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What is today’s news? | Monday, February 14, 2022

Before spending this Valentine’s Day with your loved ones, be sure you’ve caught up on the latest agriculture news!


XtremeAg’s Chad Henderson and Lee Lubbers are finalizing preparations for planting and making changes to nutrient programs due to high input costs. 

Lee Lubbers of Gregory, South Dakota, reports on the equipment status in advance of planting season. “Our new planter is about ready to be picked up. The row cleaners were ordered last June and should be at the dealership in a week or so. Other planters that were ordered just a few minutes after ours have already been pushed back to March and April. It’s certainly making for an interesting and challenging year so far. But that’s farming.”

Editor Jodi Henke interviews Neil Dahlstrom, author of Tractor Wars, in this podcast.

She says, “We take for granted the tractors that we have now. You can go out and plow, disc, plant, how many acres in just a few hours, and that wasn’t the case, of course, over a hundred years ago.” Learn more about the advent of modern agriculture via the tractor.

Editor Alex Gray covers the continued rise of tractor sales in North America, a trend that has carried over from 2021.

Total farm tractors sales in the United States gained 1.5% in sales for January 2022 compared to this time last year, according to data reported by the Association of Equipment Manufacturers (AEM). This boost in tractor sales was led by a boost in 2WD tractor sales, seeing a nearly 11% increase in sales from January 2021.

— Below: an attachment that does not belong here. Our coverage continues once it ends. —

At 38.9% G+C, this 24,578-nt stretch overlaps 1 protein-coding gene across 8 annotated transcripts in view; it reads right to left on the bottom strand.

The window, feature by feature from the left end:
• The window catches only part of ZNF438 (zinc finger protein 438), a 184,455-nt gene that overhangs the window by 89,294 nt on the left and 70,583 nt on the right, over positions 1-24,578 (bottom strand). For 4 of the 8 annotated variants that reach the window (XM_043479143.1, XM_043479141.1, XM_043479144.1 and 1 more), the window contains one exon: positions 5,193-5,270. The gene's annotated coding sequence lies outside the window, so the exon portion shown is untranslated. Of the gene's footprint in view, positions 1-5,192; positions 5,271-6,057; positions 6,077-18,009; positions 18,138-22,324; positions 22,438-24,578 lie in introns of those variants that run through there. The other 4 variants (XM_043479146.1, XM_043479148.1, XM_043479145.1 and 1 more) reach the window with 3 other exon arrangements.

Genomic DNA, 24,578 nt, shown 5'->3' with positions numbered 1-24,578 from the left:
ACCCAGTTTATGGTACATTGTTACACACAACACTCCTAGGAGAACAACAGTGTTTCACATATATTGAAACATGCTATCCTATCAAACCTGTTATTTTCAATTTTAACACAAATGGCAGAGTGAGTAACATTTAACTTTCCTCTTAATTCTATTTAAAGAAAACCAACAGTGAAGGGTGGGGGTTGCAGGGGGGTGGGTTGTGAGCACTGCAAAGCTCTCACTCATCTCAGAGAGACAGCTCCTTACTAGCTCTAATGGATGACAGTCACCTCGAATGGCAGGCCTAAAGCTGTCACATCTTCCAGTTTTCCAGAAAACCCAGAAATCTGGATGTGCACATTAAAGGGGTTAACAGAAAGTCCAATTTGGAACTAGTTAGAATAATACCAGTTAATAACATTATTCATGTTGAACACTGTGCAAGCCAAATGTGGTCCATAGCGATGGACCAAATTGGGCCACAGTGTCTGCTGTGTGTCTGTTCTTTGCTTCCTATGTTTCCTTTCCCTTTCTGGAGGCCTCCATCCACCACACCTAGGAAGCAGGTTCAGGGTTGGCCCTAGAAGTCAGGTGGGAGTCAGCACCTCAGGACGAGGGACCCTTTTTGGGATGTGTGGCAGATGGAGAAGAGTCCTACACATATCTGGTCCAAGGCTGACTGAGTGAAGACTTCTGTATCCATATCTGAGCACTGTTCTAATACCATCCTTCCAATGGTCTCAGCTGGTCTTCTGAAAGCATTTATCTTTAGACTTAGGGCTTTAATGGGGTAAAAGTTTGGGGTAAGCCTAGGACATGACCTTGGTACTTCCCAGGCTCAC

Livestock and Land

With sales to China waning, the growth markets for U.S. pork exports will be in Central and South America, said economist Brett Stuart of Global AgriTrends. Mexico accounted for 22¢ of every $1 in pork exports last year, and eight other Latin American nations are set to become major customers for U.S. pork.

“There are two really good growth markets and one is Mexico,” said Stuart during a National Pork Board webinar. Mexico imports the largest tonnage of U.S. pork of any country, but usually ranks second or third in dollar value of sales.

On February 11, federal and state authorities in Kentucky were alerted to a case of avian influenza in a flock of commercial broiler chickens near the border with Tennessee. State officials quarantined the premises, and an additional suspected case in a turkey flock in Webster County, Kentucky, is awaiting confirmation.

Kentucky’s Department of Agriculture established a 10-kilometer surveillance zone to determine if other cases can be detected.

Fueled by strong farm income and low interest rates, farmland values soared more than 20% in the central Plains during 2021, according to a quarterly survey of ag bankers by the Kansas City Federal Reserve Bank.

A majority of the lenders said they expected values to increase this year, but an equally large number “also indicated that farmland values were currently overvalued, suggesting there may still be future risks of declines,” said the regional Fed.

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